House Robot Stabs Tomato to a Pulpy Death

Sure, we make “SkyNet” jokes all the time in these parts when talk turns to artificial intelligence and robotics. Sometimes I even throw in a Bladerunner reference. But the chuckles died down when news surfaced this week about a popular house robot being hacked to wield a screwdriver and stab violently at a tomato.

The idea of friendly home robot companions is ingrained in popular culture, stretching back to B9 in Lost in Space (“Danger, Will Robinson!”) and Rosie in the Jetsons. It’s a pleasant vision of the future. As IOActive noted in a paper on the hack: “Humanoid robots typically connect better emotionally with humans, since they imitate our behaviors, body parts, and skills, such as walking. The more robots reflect human nature, the greater empathy we feel when interacting with them.”

But what happens when a robot is forced to ignore its programming and goes all Chucky on the fruit bowl? Well that kind of shatters the utopian view.

The future could be now though, which means that we should be looking to secure the robot ecosystem in the same way that all IoT devices need to be secured. Researchers at IOActive noted that the evidence of robots going mainstream is a bit overwhelming, with investments being made in robotic technology in both public and private sectors. To wit:

  • Reports forecast worldwide spending on robotics will reach $188 billion in 2020.
  • South Korea is planning to invest $450 million in robotic technology over the next five years.
  • Reports estimate venture capital investments reached $587 million in 2015 and $1.95 billion in 2016.
  • SoftBank recently received $236 million from Alibaba and Foxconn for its robotics division.
  • UBTECH Robotics raised $120 million in the past two years.
  • Factories and businesses in the U.S. added 10% more robots in 2016 than in the previous year.

All of that investment will translate into the development of for-human companions sooner rather than later. And yet, terrifyingly, the little darlings—today’s version of them anyway—are wildly insecure. IOActive tested several robots and found that, while it seems a no-brainer that only valid users should be able to program robots or send them commands, most robots tested exposed one or more services that can be remotely accessed easily.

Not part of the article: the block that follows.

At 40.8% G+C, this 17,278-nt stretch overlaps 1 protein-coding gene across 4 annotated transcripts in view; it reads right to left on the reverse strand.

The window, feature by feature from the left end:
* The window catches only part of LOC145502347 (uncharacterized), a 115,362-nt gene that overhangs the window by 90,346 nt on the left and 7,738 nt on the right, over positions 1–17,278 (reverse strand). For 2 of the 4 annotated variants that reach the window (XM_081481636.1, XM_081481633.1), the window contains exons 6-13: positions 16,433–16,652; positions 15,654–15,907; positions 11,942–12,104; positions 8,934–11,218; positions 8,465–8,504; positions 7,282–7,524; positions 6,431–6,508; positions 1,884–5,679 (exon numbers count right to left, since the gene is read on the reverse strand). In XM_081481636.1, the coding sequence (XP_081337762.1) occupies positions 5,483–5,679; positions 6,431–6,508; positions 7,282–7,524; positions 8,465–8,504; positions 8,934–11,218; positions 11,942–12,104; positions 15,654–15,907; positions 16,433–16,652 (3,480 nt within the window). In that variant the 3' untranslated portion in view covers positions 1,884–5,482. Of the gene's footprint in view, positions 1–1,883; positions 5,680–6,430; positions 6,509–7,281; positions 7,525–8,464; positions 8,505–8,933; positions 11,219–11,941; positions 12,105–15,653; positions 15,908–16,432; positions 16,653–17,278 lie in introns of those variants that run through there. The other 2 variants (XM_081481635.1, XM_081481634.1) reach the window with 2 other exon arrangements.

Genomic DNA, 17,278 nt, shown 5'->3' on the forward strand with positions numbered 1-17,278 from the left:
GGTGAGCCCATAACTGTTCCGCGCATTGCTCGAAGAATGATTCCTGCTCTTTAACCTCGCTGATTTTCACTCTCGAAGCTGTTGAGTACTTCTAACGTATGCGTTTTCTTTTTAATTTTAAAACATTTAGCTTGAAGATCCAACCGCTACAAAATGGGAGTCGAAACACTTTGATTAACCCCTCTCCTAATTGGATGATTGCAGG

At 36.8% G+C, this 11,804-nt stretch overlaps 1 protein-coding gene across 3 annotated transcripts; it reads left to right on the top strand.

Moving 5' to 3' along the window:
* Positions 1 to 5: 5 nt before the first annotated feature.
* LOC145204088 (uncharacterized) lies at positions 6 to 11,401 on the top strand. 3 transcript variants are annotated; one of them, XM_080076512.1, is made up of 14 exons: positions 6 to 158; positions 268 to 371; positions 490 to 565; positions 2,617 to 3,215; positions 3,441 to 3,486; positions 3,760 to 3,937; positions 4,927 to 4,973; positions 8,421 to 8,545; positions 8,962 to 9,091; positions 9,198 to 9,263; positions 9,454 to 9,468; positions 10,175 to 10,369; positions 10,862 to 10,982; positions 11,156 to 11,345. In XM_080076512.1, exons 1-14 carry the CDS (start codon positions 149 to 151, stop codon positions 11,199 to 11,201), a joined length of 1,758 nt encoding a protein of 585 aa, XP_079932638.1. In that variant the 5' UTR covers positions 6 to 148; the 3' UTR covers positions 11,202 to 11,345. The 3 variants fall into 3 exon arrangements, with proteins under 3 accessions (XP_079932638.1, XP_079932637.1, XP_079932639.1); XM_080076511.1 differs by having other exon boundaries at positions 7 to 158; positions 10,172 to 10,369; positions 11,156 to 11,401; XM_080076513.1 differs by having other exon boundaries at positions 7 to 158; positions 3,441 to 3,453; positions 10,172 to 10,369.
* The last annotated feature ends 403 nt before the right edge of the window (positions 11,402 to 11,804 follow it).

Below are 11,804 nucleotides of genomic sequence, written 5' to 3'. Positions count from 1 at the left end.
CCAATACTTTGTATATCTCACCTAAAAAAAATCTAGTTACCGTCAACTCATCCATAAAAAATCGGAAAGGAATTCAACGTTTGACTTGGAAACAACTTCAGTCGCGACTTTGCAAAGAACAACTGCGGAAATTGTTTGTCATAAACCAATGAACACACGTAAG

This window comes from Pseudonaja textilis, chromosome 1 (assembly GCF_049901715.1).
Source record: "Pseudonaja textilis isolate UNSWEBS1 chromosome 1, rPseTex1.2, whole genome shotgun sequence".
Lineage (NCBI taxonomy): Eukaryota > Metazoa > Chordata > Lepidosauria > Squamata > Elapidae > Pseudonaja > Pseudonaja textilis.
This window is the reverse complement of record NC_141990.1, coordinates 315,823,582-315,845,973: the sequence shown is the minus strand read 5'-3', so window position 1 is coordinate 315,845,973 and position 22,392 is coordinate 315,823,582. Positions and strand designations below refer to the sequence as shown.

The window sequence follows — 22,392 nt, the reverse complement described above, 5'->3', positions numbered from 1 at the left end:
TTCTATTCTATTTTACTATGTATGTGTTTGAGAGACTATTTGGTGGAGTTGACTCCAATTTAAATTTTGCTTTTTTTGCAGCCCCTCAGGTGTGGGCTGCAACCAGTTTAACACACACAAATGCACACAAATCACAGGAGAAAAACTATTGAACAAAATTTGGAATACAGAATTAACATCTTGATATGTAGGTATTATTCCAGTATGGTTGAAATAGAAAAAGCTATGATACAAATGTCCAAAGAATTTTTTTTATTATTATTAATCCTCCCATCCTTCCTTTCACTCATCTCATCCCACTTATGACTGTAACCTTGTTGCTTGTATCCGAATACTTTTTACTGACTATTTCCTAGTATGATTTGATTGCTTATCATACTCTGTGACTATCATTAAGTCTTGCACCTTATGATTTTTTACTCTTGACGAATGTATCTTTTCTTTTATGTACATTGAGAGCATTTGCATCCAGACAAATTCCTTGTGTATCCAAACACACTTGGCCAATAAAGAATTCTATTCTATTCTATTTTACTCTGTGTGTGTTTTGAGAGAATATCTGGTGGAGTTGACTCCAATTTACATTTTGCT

“We found key robot services that didn’t require a username and password, allowing anyone to remotely access those services,” the firm explained. “In some cases, where services used authentication, it was possible to bypass it, allowing access without a correct password. This is one of the most critical problems we found, allowing anyone to remotely and easily hack the robots.”

This is just insane. I mean, just watch this video—that cute little robot could star in the next Purge movie. Seriously.

But don’t take my word for it that this is a warning sign. There are others who found this programmed vegecide disturbing, at best. 

“With the introduction of robots making their way into our homes and in industrial settings, the appeal is to make human lives more efficient,” said Cesare Garlati, chief security strategist at the prpl Foundation, via email. “However, robots present an extreme danger to the public if security is not properly addressed. Many manufacturers and developers are too preoccupied by sales, and rush to get their products to market, with security left as an afterthought. Security should be implemented at the development stages of the production lifecycle. Otherwise, if robots continue to lack the necessary security, they will become a danger to human life.”

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